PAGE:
First business. We are looking for volunteers to man our tent located at the granary. The fair is on between August 9th and the 13th. In exchange for two hours of your time, you will receive a ticket to the fair! Two people per slot, so bring a friend. To sign up for a time slot click on the below link. It will take you to a spread sheet where you can choose a time period. Please leave enough information for us to reach you to get you your ticket. Or you can call us at 952-442-4234.
The Historic Structures Report for the Peterson Farmstead is to be submitted to us by July 31. Once it is approved, it will be posted here for everyone to review. Based on this we will be able to decide how much we will need to fund raise over the next 3 years.
We have a new tenant in the Peterson house. Joel and his wife Taylor moved in the first of July. Joel is a carpenter by trade, which will help us immensely. For reduced rent he will be helping us with construction projects like making a handicapped ramp for the north barn, step railing for the house, benches, and a variety of other things. We are very lucky to have the two of them.
Now back to Delsbo and Sweden
The American Swedish Institute has asked me to speak about my trip on November 8th at 1 PM. The location with be at ASI. Everyone is welcome.
The trip to Sweden was one that has taken me a while to digest. It really was a series of once in a life time trips. The people I met and places I visited were wonderful beyond words.
My visit to Delsbo was initiated by the newspaper article written by Lars Sönnergren noting my visit and the connection between Andrew Peterson and Moberg’s Emigrant books. The comparison ignited the people near Delsbo, as they believed that Moberg’s Karl Oskar was a real person who lived near Delsbo. The reasoning was that Lindström Minnesota was founded by a man from the area of Delsbo, and the location of Emigrant books were in Lindström. Seb Bertilsson from Delsbo contacted me initially to dispute our claim that Moberg used Peterson diaries as a source for The Emigrants. He invited me to visit him and the area, so they could show me that I was wrong. At that point, I should have just back away and let it go. But, as you probably know, I am not one to ignore a question. Seb and I had many pleasant communications prior to my trip and I accepted his offer to visit. Our position has always been that there were many sources used by Moberg for his books, and that Karl Oskar is fictional.
From Uppsala, I drove about two hours to the northwest. I met Seb at his mothers house. From there, I followed him farther north to an area near Hassela. The roads from this point became gravel, then dirt, and we finally turned down a very small driveway/road and arrived at my first open air museum. After parking, Seb took me into the first building where they had lunch prepared. Sitting down to eat, I was immediately bombarded with Swedish genealogists showing me how Karl Oskar was a real person from the area and how this man was the founder of Lindström. Due to language and unexpected barrage, it took me a while to understand what they were telling me. I would like to note here, that the below picture on the left, is my favorite photo from the whole trip.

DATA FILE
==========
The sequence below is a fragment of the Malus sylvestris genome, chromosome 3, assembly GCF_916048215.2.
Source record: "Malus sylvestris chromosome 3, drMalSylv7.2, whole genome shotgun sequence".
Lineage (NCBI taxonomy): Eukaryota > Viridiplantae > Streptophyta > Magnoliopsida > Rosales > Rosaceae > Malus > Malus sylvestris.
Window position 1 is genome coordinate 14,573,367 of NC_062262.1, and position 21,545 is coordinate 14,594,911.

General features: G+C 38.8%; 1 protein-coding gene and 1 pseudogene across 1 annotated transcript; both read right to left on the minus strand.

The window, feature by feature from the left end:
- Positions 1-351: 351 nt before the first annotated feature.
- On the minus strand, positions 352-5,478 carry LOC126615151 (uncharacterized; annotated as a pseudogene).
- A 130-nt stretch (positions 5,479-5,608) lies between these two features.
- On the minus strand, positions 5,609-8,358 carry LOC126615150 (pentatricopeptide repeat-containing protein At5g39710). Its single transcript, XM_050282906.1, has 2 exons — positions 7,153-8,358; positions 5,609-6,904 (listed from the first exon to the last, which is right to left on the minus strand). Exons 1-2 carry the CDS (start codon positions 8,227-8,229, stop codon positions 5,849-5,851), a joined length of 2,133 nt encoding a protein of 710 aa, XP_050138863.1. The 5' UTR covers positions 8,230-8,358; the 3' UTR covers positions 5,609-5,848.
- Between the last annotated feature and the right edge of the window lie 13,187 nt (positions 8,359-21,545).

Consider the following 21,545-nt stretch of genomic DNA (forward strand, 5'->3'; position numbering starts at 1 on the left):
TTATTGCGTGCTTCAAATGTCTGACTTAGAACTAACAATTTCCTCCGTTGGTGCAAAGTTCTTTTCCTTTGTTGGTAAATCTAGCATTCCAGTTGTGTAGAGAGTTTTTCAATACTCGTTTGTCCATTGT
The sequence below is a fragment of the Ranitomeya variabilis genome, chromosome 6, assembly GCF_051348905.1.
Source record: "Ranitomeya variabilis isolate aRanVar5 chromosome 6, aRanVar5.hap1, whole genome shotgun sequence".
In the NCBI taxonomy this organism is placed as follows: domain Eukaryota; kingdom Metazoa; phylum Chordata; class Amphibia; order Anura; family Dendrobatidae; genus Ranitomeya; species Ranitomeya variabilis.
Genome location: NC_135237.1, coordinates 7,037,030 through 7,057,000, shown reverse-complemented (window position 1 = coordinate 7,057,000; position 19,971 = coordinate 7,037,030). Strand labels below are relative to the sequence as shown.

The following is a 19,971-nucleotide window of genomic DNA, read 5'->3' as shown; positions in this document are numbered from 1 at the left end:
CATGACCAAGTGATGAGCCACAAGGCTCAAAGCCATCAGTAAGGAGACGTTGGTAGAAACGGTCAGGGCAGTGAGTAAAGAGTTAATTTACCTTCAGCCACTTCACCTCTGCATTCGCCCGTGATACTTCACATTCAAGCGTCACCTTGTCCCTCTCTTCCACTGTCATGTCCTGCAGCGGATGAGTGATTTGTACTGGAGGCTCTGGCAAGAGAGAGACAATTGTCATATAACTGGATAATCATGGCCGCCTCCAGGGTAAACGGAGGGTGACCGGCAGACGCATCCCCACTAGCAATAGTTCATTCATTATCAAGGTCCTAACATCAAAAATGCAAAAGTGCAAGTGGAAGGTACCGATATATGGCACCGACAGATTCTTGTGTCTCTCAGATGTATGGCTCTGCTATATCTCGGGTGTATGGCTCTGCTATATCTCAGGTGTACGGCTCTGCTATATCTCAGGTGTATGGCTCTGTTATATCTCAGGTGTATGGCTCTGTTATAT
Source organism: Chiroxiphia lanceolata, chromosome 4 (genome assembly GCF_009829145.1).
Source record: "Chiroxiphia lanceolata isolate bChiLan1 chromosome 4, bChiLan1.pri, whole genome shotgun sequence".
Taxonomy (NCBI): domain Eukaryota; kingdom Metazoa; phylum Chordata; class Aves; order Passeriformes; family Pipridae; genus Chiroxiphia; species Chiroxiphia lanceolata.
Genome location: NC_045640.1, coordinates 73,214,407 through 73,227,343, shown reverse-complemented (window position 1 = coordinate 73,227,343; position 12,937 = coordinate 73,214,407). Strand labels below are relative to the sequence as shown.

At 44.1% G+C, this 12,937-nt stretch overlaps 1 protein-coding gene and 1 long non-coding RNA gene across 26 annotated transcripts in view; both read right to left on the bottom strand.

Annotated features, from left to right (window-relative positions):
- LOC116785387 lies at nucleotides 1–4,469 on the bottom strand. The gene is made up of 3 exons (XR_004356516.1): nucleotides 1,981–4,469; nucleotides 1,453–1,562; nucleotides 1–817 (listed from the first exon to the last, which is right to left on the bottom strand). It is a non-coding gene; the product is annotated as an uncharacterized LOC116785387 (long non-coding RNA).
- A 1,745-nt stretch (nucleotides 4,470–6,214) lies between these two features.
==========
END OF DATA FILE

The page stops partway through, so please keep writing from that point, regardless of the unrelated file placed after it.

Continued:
The buildings at this location were fabulous for research, and everyone so willing to help me. Later, I learned there was a restored water mill on the site. The water flowed from a pond down a chute and powered the water wheel. The mill was multi-functional in that it would cut shingles, grind grain, and provide power.
I stayed in the upper level of a Templar building, used for events and meetings. I had heard of the Knights Templar but was unaware of a modern Templar group. The discussion about what is a Templar was interesting. They said Templar group started in the area, which was confusing for me. After I returned home, I learned that the Swedish Templar is what we would call the Freemasons. Lesson learned- different languages, different meanings for the same word.
The Swedish Templar (Freemason) house I stayed in.
Seb took me on a tour of the area which highlighted the beauty of the area- we also visited a number of other locations where I could learn more about the building structures. Below right- a root cellar above ground due to the inability to dig one- to much rock, just under the subsoil.
On the last day, in Delsbo I was interviewed by the Swedish National Radio station. I told the announcer in advance that I was not going to discuss or be brought into a disagreement about who the “real” Karl Oskar was, but was very happy to discuss why I was there. After she talked to me, she talked – in Swedish-to the man who was so adamant that Karl Oskar was real. I asked about the interview and if what he said was ok. I was told, “Don’t worry, it was all good. He doesn’t like anyone- but he likes you.” A deep sign of relief. Later, a man recognized us and talked to Seb. He said he had heard the radio broadcast as was very supportive of my work and the exchange going on between the US and Sweden.
The radio broadcast can be heard by clicking on the below link. Know my part is only about 3 minutes in the beginning. The rest is in Swedish.
After the radio show, I returned to Delsbo and stayed with Seb’s mother again. The next day I headed for the Falun copper mines, the Dala horse factory and the Valby open air museum at Västerås.
Next: the preserving qualities of copper, the European Open Air Museums, and the strangest place to sleep —ever.